The designers of the Ascend P7, the latest flagship smartphone from the China’s Huawei, have clearly drawn inspiration from Apple.
The latest iteration in the Ascend range, the P7 is a 5-inch smartphone that checks all the right boxes in terms of aesthetics. It’s just 6,5mm thick and weighs only 124g. Huawei claims it’s the lightest 4G/LTE smartphone on the market. That may be true, but it certainly isn’t the top performer.
The first thing you’ll notice as you unbox the P7 is a number of familiar features, not the least of which are the brushed aluminium sides that look uncannily similar to the iPhone’s. Also, the square edges, glossy back cover and the placement of the power button look remarkably similar to Sony’s Xperia Z line-up. Why fix what works?
It’s not only in the design where Huawei has borrowed ideas for the P7. Its customisation of Android (it’s running KitKit 4.4.2) in many respects resembles iOS 7. For example, the shortcut control panel on the P7 is a straight crib of iOS 7’s Control Centre (see image below).
As it did with the Ascend P6, Huawei has ditched the Android app drawer in the P7, further mimicking the iPhone operating system. It’s a controversial move as it results in all installed applications being placed on the device’s home screen/s. Although apps can still be grouped, users no longer have a choice of which apps to place on the home screen/s as everything is there by default.
We don’t like it. It might appeal to users who have not used Android before, but it’s unlikely it will find favour with power users.
Programmable NFC tags
Under the hood, the P7 is not top end. There’s a 1,8GHz Huawei Kirin 910T quad-core processor, 2GB or RAM and 16GB of flash storage. The P7 is not the best performer when running processor- and graphics-intensive applications such as the latest games, but handles Web browsing, e-mail and similar tasks without any complaints.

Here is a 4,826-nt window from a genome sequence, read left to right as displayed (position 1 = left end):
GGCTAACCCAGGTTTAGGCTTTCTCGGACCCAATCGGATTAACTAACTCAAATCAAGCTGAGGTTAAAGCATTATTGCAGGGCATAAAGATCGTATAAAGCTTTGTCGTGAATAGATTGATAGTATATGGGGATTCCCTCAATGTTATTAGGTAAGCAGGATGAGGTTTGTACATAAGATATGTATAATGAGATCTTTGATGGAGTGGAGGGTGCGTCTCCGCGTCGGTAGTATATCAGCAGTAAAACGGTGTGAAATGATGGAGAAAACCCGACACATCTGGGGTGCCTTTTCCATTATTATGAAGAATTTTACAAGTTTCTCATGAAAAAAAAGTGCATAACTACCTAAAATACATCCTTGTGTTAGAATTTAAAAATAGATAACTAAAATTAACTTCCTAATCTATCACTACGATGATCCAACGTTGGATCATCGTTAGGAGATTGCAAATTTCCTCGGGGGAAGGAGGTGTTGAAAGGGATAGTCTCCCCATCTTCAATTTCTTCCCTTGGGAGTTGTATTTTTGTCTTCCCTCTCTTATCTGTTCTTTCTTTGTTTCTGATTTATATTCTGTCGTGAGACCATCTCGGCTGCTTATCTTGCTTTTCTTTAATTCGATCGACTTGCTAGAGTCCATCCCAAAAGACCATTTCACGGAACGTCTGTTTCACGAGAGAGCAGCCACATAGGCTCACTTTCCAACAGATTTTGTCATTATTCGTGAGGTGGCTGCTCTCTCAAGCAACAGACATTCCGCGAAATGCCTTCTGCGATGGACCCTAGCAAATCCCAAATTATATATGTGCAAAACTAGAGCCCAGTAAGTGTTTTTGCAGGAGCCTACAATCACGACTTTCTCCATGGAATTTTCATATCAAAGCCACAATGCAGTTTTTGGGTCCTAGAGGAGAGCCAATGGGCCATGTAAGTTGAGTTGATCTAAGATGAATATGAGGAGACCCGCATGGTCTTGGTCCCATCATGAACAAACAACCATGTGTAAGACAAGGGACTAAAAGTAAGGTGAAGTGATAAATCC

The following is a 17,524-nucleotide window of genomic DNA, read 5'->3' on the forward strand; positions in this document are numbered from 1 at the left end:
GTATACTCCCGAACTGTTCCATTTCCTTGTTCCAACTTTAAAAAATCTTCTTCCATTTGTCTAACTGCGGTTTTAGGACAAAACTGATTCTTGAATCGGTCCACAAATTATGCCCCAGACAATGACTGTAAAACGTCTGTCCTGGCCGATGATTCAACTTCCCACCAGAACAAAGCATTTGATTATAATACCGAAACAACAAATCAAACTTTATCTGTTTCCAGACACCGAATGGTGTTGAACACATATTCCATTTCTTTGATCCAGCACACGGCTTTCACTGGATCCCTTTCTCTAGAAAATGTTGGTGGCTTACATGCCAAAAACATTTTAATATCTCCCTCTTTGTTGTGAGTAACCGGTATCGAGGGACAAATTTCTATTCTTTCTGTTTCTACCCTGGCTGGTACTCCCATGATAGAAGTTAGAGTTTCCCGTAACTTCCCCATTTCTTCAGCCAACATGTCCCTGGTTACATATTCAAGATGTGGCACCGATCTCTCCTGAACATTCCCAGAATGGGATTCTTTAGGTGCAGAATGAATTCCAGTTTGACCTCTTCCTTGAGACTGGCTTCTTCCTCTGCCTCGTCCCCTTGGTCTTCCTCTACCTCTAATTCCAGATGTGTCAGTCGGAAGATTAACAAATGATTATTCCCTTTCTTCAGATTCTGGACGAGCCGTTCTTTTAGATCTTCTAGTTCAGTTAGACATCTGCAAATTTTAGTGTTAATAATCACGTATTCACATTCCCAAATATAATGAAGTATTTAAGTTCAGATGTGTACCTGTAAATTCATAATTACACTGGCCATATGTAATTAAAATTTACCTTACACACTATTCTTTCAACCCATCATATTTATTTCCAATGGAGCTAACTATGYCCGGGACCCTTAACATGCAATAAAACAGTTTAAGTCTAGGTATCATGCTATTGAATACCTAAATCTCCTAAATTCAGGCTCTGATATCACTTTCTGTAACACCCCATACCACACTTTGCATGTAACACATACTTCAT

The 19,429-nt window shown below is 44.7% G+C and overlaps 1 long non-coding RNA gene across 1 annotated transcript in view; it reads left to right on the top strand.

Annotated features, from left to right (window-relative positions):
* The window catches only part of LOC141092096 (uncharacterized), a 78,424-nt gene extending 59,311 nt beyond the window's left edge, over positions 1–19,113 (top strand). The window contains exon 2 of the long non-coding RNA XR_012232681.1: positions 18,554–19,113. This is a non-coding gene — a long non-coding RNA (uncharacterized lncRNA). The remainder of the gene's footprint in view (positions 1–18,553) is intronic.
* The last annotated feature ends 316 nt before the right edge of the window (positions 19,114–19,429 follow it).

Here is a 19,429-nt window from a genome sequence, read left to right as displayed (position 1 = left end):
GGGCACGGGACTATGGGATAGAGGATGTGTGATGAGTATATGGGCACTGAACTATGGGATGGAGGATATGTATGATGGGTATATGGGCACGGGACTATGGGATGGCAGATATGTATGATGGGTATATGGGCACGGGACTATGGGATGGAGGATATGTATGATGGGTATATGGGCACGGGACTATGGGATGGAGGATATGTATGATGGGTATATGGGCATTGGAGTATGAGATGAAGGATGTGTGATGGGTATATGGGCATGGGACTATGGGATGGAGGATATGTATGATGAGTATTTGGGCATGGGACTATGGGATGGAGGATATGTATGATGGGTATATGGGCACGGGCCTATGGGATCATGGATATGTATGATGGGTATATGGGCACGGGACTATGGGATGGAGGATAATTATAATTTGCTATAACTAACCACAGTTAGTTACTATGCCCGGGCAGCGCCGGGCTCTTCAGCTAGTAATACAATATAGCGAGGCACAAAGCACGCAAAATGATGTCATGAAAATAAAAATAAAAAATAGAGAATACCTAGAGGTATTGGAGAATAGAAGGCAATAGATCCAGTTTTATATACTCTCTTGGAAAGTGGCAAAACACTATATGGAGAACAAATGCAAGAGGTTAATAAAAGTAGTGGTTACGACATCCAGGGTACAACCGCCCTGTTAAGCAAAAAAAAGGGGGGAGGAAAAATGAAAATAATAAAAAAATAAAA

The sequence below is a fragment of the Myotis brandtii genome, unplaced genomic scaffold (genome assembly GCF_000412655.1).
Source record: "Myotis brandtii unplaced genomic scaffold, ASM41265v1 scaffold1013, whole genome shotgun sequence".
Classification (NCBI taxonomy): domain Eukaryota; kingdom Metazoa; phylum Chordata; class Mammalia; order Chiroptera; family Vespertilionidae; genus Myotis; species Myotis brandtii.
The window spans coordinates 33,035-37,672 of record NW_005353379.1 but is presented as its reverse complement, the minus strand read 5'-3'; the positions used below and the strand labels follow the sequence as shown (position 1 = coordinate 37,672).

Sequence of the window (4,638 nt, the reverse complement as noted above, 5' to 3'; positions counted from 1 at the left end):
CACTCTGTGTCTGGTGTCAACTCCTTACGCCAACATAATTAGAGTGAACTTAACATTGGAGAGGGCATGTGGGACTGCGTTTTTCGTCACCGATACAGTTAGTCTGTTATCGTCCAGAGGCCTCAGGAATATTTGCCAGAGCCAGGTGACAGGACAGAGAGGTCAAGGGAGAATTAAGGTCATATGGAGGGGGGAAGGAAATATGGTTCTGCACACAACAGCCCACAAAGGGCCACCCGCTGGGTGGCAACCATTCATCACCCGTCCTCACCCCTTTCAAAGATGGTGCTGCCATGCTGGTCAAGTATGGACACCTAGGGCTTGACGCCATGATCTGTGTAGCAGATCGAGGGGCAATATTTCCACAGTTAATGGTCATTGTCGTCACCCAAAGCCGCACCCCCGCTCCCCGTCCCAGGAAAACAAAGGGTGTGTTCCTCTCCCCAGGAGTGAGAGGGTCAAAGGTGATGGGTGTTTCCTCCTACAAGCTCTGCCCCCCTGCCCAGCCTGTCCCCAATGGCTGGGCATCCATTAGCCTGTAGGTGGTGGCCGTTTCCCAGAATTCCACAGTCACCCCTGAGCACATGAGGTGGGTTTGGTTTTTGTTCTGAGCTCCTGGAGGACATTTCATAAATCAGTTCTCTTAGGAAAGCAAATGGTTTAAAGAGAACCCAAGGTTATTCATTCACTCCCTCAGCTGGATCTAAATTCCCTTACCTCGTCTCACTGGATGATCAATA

The 5-inch LCD is a big improvement over the P6, offering a full-HD display for a pixel density of 441ppi. The screen is bright and vibrant, too.
The P7 features one expandable microSD card slot, which can accommodate cards of up to 64GB in size. The 2 500mAh battery delivers an average day’s charge.
There’s support for near-field communication (NFC) and the P7 comes with two programmable NFC tags that can be programmed using Huawei’s Magic Tags app. You can create a set of conditions so that when a tag is tapped it changes the phone’s settings. This could prove useful for switching between home and work parameters.
One area where the P7 really stands out is its front-facing camera — the 8-megapixel, wide-angle shooter is ideal for the “selfie” generation. We just wish there was a front-facing flash, too. Something for the P8, perhaps?
The P7 can also capture footage at 1080p at 30fps using its 13-megapixel rear-facing camera, which features in-built optical stabilisation.
Huawei vice-president for mobile devices Joon Suh Kim says the P7 was “inspired by the natural curves of a water droplet”. It would be fairer to say it was inspired by rival devices.
That said, as a midrange device, the P7 offers good value for money.
It’s a good-looking smartphone that will attract consumer attention for its excellent front-facing camera.
If you are not too fussed with how the operating system has been tweaked, this smartphone should serve you well.
The Huawei Ascend P7 is available at a recommended retail price of R6 699, but shop around as you’ll likely be able to find it for as little as R5 000 from some online outlets. — © 2014 NewsCentral Media